We make decisions every day in life that could have a profound impact on our future.
The one that forever altered my stint on this Earth came on the playground at Our Lady Queen of Martyrs in Birmingham, Mich.
"Let's draw straws to see who will throw the pie in Sister Martin Mary's face," one of my classmates whispered conspiratorially. (A boy, naturally.)
I was in eighth grade, on the brink of being sprung from Catholic school forever. My parents had promised that if I got good grades and stayed out of trouble that final year of school, I could go to the public high school.
No more nuns! No more ugly plaid uniforms! No more daily Mass!
I held up my end of the bargain. And then, on that last day of grade school, with freedom just hours away, I agreed to join the dissidents in this act of rebellion. Only we thought we could pass it off as a humorous send-off. Ha, ha, Sister Martin Mary. You were really tough on us all these years, and we wanted to show our gratitude with this shaving-cream pie.
I drew the short straw. And, I realized immediately as the cream dripped from her black wimple and her shocked, reddened face, Sister was not amused.
Neither were my parents. For that crime, I was sentenced to four years at Marian, an all-girl's high school. No amount of pleading ("My life is completely over!") or tears would budge them.
Even my mother, the non-Catholic of the two, agreed that I was better off under the impenetrable supervision of the Immaculate Heart of Mary sisters. That she would side with my dad on this was a complete act of betrayal.
And the thing is, Mom, you were right. You're no longer with us, but I wish you were here so I could hug you again and thank you. Given my inclination to follow the crowd (see: shaving cream incident), I'm not sure I would have made it to graduation without a rap sheet.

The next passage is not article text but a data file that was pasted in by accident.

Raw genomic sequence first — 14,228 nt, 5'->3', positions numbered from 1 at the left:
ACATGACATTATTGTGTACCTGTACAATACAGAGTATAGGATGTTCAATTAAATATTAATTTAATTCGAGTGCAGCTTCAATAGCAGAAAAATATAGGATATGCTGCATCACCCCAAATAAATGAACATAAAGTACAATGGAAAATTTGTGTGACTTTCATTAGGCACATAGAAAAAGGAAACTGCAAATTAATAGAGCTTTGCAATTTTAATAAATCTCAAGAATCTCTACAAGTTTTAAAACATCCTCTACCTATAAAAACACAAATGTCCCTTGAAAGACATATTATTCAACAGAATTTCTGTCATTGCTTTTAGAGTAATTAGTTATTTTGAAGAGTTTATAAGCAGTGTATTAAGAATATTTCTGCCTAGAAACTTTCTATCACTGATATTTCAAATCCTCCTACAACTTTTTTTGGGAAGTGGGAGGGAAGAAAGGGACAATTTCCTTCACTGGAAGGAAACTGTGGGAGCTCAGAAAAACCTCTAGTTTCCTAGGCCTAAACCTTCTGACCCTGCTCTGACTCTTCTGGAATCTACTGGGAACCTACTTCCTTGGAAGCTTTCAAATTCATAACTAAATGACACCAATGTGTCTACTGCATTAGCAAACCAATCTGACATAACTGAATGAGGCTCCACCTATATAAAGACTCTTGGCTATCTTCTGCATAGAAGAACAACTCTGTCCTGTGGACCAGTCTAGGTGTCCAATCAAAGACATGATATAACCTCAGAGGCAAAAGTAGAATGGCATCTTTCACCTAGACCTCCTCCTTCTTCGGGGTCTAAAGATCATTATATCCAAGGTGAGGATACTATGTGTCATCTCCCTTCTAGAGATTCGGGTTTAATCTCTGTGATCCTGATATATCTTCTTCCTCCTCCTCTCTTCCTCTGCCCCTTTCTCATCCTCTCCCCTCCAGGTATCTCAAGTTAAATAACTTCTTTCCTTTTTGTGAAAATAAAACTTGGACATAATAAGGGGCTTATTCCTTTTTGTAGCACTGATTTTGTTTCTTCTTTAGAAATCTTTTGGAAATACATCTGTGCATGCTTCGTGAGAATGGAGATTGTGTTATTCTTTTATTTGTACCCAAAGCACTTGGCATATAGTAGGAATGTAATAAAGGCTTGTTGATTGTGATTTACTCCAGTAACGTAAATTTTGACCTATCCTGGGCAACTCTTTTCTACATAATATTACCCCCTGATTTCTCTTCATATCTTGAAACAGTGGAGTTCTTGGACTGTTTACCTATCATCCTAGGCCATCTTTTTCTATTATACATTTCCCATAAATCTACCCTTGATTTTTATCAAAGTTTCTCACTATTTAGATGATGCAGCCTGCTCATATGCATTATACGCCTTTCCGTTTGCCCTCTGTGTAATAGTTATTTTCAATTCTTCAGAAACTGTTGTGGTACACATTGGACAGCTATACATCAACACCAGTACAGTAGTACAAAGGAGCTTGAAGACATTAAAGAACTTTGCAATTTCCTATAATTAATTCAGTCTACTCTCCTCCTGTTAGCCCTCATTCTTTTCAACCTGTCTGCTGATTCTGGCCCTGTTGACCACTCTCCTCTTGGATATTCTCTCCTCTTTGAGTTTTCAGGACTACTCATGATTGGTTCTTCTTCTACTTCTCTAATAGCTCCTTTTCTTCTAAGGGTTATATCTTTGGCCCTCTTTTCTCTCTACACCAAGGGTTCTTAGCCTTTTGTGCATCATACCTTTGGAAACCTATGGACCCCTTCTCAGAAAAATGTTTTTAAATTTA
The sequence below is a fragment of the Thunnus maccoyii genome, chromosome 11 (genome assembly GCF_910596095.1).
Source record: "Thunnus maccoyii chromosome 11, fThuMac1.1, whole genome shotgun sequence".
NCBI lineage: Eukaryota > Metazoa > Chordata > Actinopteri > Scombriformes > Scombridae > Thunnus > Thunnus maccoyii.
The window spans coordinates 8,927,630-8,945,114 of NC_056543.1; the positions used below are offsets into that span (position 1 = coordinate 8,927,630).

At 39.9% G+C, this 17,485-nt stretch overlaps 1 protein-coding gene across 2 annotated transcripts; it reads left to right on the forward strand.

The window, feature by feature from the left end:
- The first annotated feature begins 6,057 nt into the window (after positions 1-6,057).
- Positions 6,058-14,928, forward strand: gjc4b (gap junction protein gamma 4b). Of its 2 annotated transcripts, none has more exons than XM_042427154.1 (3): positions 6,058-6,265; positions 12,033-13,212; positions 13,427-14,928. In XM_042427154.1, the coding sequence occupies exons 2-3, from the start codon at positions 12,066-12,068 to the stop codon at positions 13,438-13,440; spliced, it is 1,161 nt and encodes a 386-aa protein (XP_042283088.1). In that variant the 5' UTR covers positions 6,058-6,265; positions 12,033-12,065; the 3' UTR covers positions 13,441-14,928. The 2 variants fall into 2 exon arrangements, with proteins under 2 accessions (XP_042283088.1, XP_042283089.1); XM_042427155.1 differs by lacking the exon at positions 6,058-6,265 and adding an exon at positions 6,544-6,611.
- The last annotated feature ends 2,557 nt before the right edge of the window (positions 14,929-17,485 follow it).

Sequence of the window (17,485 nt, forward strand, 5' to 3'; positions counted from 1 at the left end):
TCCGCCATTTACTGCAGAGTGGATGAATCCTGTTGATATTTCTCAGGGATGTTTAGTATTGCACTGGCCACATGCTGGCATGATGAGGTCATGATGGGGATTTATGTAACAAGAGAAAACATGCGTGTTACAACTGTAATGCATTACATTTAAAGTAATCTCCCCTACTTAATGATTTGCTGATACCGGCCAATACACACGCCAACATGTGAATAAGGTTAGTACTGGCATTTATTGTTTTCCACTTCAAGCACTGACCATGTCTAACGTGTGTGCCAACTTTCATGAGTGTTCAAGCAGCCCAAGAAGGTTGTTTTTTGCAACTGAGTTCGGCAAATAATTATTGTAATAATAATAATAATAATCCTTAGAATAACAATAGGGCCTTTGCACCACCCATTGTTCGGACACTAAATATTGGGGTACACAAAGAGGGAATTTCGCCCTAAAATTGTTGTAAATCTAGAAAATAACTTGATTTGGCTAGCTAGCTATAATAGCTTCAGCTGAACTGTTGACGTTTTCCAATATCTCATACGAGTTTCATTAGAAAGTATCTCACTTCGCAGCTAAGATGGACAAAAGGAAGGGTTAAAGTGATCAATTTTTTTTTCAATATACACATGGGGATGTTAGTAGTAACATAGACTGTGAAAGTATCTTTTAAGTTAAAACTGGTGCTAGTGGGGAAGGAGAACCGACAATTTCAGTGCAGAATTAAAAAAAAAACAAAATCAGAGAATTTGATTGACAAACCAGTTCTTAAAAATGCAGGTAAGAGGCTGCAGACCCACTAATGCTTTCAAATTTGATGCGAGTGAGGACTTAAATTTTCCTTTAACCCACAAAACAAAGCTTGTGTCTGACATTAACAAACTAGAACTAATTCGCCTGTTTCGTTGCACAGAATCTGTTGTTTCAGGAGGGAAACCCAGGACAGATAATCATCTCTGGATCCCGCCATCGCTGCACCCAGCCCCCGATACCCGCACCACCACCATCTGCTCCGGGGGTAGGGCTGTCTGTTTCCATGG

I understand the sadness that former students of Sacred Heart Academy in Tampa are feeling right now. After 81 years, the school will close in June, due to declining enrollment and changing demographics. No one knows yet what will happen to the 10-acre campus and red-bricked building with the scuffed wood floors.
If you had told me decades ago that I would be thinking fondly of my alma mater one day, I would not have believed you. While my public-school friends were wearing mini-skirts and buying Yardley makeup in bulk, the Marian Flowers (as we were called) had to kneel on the floor to make sure our royal blue plaid skirts hit our knees. Our face paint was kept to a bare minimum.
Modesty was a virtue, we were told. Don't let vanity — or boys — get in the way of a good education.
Those IHM sisters, with their 360-degree peripheral vision and strict countenance, did something for us that never could have happened in a co-ed school. They taught us Girl Power. Because we were the class presidents, the heads of school organizations, the leaders in academics.
With the male distraction removed from our midst, the sisters instilled lessons beyond academics: You can be anything, do anything, once you put your mind to it. Stay focused on the bigger picture. Think before you act. Honor your parents. Pray a lot. Be a giver, not a taker.
I used to think those nuns were a humorless group. What fun could they possibly have, especially wearing those habits? In retrospect, I think they chose to focus on a mission to help us blossom from awkward teens to accomplished women. They sacrificed their own lives to serve God — and us.
At my 20th reunion, I spotted Sister Maureen. How could that be? She was at least 100 years old when she caught me napping in a corner of the Marian library and gave me an earful. That would make her 120 by now. Though nearly all the sisters by then were wearing street clothes, she was still in a habit. As she walked slowly toward me, bent over and slightly shaking, I felt my heart race a little. She could still instill a little fear in her subjects.
"And what do you do now, Miss Bearden?" she said, looking straight at me.
"Well, Sister, I'm a reporter for a newspaper," I replied.
"Hmmm. Interesting. And what do you cover?" she asked.
"This may come as a surprise, Sister, but I cover religion," I told her, somewhat relieved that she would be pleased.
Sister Maureen shook her head in disbelief. She looked toward the heavens, pointed a bony finger upward, and spoke to the Almighty.
"Dear Lord, you do have a sense of humor!" Then she cracked up.
To the Sacred Heart alumni, I can tell you this much: No one will be able to take away the memories and foundation laid for you by the sisters who lent you their wisdom and gave you guidance. Your school will soon be closed, but what lives on is far more important. Now I get it. It just took me a few years.